Patient and disease factors affecting the choice and adherence to active surveillance

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17 Scopus citations


Purpose of review Treatment decisions for low-risk prostate cancer are arguably some of the most challenging in oncology. Active surveillance has emerged as an important option for many men with tumors estimated to have a low metastatic potential. Multiple complex patient and physician factors affect the recommendation, selection, and adherence to active surveillance. While baseline clinical criteria are used to identify candidates for this approach, it is important to identify and understand other forces that may influence the management of prostate cancer with active surveillance. Recent findings Patient perceptions and acceptance of active surveillance have improved over time. Treatment decisions for prostate cancer are strongly associated with physician recommendations, and a high-quality relationship between the patient and his healthcare system is critical to successful active surveillance. Patient understanding of prostate cancer and consistency of information received from separate physicians can affect a decision to pursue active surveillance. Psychological symptoms, most notably regarding anxiety and distress, can affect adherence to active surveillance over time. In general, anxiety for men on active surveillance is low, and lifestyle interventions and self-management strategies may be helpful for increasing quality of life and limiting abandonment of active surveillance in the absence of disease progression. Summary Multiple factors may affect the decision for and adherence to active surveillance for prostate cancer. It is important for both physicians and patients to be aware of these issues and work towards individualized approaches and interventions as needed to increase adoption of active surveillance in the future.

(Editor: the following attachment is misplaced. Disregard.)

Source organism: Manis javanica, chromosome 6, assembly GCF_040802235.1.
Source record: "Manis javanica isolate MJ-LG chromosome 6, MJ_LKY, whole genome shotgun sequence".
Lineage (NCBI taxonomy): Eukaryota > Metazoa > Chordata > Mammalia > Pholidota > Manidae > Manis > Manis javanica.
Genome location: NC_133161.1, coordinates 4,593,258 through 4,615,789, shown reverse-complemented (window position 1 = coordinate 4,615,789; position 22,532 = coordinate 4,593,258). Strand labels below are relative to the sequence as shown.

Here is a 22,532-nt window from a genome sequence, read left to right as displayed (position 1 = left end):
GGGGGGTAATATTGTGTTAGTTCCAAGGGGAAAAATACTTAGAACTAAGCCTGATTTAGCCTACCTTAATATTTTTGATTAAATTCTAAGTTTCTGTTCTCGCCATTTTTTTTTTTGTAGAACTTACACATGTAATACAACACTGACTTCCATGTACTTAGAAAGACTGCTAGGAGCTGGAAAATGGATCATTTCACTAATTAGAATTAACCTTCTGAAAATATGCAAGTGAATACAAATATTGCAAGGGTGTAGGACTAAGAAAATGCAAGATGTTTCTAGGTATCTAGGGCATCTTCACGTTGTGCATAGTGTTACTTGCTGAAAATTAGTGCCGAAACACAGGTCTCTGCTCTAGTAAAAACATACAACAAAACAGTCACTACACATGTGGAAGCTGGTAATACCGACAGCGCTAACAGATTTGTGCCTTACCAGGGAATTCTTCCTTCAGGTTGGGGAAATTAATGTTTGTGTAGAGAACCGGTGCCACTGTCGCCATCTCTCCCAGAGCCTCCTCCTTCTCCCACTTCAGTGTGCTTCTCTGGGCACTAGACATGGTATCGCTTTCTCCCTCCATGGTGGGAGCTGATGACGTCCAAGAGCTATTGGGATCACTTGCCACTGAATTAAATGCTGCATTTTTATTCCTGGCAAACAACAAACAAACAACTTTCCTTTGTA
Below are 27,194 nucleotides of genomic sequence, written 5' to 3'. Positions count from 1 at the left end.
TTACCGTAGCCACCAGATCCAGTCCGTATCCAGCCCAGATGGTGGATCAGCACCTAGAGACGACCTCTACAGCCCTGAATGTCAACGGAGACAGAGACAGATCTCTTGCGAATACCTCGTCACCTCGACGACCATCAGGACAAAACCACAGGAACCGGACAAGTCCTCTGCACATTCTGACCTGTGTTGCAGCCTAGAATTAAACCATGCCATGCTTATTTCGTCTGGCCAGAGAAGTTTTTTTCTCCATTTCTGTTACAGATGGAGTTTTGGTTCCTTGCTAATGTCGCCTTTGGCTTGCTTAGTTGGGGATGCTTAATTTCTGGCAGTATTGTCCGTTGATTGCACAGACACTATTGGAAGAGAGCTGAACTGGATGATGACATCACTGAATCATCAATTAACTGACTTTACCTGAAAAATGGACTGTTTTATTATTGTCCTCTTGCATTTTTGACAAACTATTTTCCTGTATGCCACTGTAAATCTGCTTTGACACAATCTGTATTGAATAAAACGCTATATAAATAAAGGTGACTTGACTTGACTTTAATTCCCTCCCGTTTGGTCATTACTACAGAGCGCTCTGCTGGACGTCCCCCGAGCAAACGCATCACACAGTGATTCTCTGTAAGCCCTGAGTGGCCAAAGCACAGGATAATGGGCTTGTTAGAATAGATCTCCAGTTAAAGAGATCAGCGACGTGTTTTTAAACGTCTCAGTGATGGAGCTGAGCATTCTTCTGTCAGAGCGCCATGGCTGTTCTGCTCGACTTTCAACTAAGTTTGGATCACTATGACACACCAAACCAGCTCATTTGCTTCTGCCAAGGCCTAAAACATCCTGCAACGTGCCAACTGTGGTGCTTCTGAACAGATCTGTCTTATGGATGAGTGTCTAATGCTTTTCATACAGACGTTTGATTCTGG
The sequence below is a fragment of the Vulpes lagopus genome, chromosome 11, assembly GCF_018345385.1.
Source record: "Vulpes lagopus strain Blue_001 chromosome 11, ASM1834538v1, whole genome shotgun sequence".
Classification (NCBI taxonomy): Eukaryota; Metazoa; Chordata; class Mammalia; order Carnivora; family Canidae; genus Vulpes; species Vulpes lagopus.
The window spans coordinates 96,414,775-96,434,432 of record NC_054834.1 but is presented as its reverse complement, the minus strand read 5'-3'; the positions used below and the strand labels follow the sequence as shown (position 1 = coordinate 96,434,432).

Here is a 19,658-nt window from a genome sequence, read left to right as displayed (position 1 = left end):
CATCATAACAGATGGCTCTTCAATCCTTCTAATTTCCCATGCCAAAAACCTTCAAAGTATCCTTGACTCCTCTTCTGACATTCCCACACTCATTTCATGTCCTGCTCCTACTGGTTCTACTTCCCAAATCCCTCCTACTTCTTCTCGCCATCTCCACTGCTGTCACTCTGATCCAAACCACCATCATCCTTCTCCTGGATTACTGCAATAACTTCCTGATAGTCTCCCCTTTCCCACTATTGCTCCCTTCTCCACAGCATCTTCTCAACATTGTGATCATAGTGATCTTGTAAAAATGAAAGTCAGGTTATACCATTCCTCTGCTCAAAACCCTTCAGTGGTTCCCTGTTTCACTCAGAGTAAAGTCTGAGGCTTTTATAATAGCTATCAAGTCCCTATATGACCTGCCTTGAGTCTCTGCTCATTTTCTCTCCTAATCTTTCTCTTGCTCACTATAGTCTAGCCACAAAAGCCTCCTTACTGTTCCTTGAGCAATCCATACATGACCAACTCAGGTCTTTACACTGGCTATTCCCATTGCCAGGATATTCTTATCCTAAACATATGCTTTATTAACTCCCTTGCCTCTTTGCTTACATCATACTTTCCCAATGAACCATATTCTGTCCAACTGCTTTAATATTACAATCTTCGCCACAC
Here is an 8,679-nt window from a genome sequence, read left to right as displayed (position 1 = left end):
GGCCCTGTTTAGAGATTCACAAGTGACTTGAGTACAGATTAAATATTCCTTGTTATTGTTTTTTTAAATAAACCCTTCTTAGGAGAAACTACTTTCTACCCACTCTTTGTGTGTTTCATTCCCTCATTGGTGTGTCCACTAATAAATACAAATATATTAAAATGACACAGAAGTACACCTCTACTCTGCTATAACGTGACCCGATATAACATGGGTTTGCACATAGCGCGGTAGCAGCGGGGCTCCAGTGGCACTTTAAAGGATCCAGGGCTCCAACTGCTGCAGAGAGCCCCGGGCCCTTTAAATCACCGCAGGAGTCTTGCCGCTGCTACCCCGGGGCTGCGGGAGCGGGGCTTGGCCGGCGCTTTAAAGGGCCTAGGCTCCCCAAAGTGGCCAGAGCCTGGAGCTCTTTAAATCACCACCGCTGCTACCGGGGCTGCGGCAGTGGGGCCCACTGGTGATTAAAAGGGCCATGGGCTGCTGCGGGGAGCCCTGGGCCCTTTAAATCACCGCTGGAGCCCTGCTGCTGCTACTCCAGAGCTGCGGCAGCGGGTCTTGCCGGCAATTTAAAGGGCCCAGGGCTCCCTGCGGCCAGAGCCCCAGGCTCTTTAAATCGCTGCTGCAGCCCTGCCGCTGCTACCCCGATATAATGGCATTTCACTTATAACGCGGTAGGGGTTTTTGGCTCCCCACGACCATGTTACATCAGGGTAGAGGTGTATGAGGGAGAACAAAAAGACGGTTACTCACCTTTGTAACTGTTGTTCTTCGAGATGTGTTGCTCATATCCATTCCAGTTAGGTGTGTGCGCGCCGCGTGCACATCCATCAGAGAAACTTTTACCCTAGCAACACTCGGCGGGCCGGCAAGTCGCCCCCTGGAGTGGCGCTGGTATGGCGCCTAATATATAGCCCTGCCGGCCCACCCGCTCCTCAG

Original languageEnglish (US)
Pages (from-to)272-276
Number of pages5
JournalCurrent Opinion in Urology
Issue number3
StatePublished - May 27 2015


  • active surveillance
  • anxiety
  • decision-making
  • prostate cancer

ASJC Scopus subject areas

  • Urology


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